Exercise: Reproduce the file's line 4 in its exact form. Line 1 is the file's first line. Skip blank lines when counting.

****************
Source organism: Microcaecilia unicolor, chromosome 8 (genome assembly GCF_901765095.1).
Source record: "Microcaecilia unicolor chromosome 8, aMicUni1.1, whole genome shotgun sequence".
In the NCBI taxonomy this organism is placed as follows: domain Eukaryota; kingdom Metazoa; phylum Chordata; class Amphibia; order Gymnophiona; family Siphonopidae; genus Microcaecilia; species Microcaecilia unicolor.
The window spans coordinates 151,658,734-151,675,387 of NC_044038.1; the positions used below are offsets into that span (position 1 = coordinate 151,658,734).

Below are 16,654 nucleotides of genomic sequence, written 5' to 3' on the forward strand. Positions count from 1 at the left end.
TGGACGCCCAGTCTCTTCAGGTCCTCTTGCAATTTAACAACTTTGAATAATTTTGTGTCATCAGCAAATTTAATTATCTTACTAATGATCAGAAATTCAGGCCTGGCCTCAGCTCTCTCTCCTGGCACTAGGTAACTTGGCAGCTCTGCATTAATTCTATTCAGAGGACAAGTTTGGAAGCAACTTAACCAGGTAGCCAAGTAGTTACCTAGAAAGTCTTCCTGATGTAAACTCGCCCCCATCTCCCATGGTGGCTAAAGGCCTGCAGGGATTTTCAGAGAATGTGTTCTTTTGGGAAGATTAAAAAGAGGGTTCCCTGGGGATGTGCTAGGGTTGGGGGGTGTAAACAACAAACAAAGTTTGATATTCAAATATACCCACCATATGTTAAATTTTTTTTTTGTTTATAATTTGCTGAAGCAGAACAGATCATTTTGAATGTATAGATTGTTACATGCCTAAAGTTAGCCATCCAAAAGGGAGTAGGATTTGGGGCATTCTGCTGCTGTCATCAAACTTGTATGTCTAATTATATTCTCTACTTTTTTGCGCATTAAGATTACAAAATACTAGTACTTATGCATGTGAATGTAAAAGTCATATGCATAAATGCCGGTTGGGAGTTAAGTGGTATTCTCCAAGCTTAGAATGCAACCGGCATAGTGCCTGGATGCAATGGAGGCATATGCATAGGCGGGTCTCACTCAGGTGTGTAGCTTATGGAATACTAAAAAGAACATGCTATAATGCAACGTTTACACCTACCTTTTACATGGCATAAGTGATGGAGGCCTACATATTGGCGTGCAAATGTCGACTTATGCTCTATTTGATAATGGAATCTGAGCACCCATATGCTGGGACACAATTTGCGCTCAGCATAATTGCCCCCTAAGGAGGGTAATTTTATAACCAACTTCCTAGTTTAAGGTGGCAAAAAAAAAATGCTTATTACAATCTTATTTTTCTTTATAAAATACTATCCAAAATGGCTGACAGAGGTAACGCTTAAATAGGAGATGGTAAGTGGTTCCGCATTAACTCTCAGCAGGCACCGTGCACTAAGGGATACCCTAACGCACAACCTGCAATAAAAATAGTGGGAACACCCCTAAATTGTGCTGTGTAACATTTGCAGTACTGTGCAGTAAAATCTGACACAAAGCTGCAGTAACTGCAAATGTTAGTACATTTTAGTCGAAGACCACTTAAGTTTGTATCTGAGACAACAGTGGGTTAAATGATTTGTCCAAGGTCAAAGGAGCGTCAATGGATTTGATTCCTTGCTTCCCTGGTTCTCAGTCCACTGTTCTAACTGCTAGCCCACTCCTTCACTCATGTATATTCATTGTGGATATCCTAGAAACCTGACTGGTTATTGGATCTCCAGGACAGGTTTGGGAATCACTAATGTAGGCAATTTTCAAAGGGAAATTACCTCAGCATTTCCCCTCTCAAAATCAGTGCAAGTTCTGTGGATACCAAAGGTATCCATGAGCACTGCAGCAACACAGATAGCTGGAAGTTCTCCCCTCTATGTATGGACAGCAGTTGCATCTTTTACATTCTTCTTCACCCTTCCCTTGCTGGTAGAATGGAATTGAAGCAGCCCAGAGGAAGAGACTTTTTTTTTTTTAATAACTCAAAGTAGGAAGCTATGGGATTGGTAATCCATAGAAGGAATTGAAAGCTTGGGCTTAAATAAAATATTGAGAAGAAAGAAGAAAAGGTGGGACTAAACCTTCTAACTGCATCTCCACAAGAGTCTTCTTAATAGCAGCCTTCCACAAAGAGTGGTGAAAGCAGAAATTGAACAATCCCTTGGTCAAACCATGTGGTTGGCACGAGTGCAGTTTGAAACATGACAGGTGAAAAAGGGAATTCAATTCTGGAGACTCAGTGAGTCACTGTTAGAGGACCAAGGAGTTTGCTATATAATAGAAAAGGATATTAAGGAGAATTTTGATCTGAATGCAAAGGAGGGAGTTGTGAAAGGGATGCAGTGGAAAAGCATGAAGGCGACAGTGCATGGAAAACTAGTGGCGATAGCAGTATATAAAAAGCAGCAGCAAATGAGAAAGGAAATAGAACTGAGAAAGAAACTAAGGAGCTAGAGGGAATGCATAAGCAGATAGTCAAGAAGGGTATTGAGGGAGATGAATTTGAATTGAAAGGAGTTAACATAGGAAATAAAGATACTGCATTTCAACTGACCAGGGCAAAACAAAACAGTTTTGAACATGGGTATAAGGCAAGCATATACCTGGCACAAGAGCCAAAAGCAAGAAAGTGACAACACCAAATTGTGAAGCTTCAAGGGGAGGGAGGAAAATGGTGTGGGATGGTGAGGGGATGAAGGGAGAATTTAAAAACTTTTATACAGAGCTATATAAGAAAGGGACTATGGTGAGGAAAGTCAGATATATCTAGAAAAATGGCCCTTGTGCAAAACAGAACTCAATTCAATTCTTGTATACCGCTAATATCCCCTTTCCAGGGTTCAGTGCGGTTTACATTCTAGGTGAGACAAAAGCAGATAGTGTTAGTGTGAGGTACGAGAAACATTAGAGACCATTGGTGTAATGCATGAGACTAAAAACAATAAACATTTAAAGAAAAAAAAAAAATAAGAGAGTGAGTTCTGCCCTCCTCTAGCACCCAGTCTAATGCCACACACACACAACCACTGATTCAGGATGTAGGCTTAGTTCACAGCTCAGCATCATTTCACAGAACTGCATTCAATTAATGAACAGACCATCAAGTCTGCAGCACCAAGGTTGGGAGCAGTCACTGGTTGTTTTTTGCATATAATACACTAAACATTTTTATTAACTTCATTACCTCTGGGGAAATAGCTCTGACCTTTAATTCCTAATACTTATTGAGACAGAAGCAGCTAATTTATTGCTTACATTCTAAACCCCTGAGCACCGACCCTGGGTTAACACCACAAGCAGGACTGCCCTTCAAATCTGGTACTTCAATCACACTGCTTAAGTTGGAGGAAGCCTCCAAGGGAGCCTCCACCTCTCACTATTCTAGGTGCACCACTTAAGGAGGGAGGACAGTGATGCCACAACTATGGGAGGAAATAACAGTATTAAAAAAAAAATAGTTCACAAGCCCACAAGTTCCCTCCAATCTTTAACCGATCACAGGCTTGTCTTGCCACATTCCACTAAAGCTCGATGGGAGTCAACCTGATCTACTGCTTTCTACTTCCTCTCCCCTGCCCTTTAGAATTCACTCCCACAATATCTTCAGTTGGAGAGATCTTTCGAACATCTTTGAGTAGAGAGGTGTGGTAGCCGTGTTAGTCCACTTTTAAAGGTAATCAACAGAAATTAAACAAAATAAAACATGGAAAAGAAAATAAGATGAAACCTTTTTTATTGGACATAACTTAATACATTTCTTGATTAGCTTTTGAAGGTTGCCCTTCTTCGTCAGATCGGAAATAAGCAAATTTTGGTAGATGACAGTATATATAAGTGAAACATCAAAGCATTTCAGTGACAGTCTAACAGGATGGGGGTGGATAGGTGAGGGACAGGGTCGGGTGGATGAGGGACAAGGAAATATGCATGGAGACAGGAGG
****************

The window spans coordinates 151,658,734-151,675,387 of NC_044038.1; the positions used below are offsets into that span (position 1 = coordinate 151,658,734).